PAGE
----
For this reason, dietary supplement formulations containing high levels of zinc, such as the one used in the AREDS study, sometimes contain copper.
Deficiency Negatively Impacting Health
According to the World Health Organization, even a mild zinc deficiency is relatively common at approximately 31% worldwide, contributing to a weaker cell-mediated immune response.
In populations at risk of zinc deficiency, preventive zinc supplementation has been shown to improve pregnancy outcomes, reduce death in children from infectious illnesses such as diarrhea and acute lower respiratory infections, lowers all-cause mortality, and increases linear growth and weight gain among infants and young children.
Zinc supplementation during episodes of diarrhea reduced duration and severity. Studies using oral zinc supplementation repeatedly show a significant reduction in infection duration, with most of the research exploring the effects of zinc on the common cold.
The recommended dietary allowance (RDA) for men is 11mg/day, and women are 8mg/day.4 Unfortunately, dietary intake of zinc in the US has been inadequate.
Older adults, vegetarians, and people with chronic inflammatory conditions or renal disease are especially at risk of deficiency.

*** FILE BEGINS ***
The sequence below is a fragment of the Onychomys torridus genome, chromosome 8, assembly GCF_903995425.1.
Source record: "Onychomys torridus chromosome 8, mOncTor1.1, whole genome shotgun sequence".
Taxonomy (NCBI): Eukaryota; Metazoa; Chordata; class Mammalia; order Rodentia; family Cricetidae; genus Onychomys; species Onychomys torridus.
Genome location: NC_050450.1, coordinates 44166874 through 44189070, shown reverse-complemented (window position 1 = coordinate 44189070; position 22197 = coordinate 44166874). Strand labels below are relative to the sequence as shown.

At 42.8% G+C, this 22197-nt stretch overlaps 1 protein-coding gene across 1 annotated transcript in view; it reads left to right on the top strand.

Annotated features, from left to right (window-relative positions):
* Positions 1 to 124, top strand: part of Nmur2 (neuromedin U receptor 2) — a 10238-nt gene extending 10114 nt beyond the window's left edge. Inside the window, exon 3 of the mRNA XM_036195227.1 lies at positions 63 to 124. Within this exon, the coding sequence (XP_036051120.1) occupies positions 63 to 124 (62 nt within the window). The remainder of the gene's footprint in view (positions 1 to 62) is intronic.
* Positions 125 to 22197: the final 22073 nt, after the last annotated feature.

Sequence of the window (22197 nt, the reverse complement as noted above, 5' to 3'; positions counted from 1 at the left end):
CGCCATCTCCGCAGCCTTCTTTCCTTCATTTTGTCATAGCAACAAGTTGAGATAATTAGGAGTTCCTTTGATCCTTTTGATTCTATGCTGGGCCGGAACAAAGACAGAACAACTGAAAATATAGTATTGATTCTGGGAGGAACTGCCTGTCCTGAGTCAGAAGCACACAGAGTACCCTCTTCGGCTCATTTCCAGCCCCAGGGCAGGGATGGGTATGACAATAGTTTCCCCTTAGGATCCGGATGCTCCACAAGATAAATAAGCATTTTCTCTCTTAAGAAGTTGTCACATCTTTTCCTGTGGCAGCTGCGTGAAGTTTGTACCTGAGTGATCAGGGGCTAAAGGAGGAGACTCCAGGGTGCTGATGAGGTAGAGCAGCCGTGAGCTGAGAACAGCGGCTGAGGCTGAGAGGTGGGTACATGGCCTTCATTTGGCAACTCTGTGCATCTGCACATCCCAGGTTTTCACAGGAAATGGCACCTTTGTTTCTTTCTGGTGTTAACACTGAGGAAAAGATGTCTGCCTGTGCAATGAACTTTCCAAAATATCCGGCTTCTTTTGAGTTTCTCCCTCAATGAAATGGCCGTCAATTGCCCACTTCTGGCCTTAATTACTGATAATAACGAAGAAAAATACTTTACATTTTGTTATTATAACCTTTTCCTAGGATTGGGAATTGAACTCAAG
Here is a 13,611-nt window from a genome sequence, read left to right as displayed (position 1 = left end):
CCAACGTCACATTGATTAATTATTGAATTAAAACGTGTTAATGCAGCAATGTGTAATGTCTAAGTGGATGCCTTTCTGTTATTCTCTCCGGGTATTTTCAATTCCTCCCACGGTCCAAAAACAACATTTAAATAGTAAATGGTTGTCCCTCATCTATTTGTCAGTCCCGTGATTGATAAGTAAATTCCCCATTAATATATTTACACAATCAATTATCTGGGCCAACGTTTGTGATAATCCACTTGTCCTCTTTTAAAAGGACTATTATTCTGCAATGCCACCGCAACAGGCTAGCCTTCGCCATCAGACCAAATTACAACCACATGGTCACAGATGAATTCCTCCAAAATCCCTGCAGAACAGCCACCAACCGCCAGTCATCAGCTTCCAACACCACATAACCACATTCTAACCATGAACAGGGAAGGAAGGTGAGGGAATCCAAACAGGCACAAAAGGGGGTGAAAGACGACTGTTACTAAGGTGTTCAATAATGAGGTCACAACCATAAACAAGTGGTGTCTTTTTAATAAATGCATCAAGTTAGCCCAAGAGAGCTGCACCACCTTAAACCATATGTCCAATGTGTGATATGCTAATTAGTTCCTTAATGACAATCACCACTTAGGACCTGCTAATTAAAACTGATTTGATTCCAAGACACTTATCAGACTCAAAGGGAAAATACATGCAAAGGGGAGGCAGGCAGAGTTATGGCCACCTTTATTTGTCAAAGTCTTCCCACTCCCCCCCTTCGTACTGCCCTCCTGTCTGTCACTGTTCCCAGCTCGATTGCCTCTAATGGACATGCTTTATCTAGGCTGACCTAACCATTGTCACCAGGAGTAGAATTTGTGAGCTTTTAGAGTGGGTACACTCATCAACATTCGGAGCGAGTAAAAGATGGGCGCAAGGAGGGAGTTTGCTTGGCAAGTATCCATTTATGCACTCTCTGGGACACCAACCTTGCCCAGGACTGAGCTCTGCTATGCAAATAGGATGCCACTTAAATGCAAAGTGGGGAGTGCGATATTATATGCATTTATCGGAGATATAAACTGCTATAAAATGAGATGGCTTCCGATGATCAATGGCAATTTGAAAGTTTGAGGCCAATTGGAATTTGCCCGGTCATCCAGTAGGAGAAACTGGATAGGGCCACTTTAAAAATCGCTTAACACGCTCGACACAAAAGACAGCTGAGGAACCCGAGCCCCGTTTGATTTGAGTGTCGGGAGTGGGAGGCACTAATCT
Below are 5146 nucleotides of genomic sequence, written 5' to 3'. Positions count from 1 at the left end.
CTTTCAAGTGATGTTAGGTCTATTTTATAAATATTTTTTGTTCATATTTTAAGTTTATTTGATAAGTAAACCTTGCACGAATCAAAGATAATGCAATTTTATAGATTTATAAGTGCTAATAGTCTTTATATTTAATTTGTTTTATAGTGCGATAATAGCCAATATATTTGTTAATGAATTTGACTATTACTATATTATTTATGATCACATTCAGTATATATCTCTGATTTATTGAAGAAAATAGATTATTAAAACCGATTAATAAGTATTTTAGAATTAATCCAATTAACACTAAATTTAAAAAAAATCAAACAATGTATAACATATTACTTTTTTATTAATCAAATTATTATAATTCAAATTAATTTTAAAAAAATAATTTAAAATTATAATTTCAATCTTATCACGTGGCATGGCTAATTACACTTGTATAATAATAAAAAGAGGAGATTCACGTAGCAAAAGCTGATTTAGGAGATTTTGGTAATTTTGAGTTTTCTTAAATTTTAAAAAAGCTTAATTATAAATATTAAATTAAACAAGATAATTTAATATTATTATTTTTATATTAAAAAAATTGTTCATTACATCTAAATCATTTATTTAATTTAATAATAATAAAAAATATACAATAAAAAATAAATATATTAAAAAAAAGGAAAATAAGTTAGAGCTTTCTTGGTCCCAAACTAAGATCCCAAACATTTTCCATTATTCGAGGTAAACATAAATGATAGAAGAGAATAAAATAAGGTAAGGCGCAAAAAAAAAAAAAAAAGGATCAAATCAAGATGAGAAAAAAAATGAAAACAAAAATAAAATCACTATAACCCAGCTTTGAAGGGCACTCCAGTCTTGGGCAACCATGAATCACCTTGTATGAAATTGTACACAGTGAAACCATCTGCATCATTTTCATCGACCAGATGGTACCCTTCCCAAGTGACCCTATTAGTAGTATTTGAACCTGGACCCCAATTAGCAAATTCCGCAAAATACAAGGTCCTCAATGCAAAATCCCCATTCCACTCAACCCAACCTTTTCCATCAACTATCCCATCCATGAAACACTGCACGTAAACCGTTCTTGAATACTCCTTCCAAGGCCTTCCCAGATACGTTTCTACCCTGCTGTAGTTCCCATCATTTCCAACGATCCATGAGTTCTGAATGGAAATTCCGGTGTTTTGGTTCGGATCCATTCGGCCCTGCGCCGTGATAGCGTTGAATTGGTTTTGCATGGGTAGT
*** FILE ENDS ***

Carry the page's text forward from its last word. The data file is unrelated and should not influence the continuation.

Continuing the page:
Zinc deficiency has been linked to impaired immune functions.
Its clinical impact can be detrimental, such as increased susceptibility to infections, including viral infections of the respiratory tract, increased diarrhea and pneumonia, impaired wound healing, and increased risk of inflammatory and autoimmune disorders.
Zinc Improves Various Health Conditions
There is strong clinical evidence demonstrating the benefits of zinc supplementation on immune health. Here are only some of the examples:
- Zinc supplementation at 30 mg/day for 3 months effectively increased serum zinc concentration in the elderly (65 y/o or older living in a nursing homes), which improved T cell proliferation.
- Zinc supplementation at 45 mg/day for 1 year significantly reduced infection incidence, levels of inflammatory cytokines, and markers of oxidative stress in elderly subjects.
- In a meta-analysis involving common cold patients, zinc (as lozenges) use led to a reduction in common cold duration by nearly 3 days.
- Zinc supplementation reduced otitis media incidence (inflammation of the middle ear caused by infection) in young children without causing severe adverse events.
- A meta-analysis demonstrated that zinc supplementation significantly reduced the frequency and severity of diarrhea and respiratory tract infections in children.
Zinc and Dietary supplements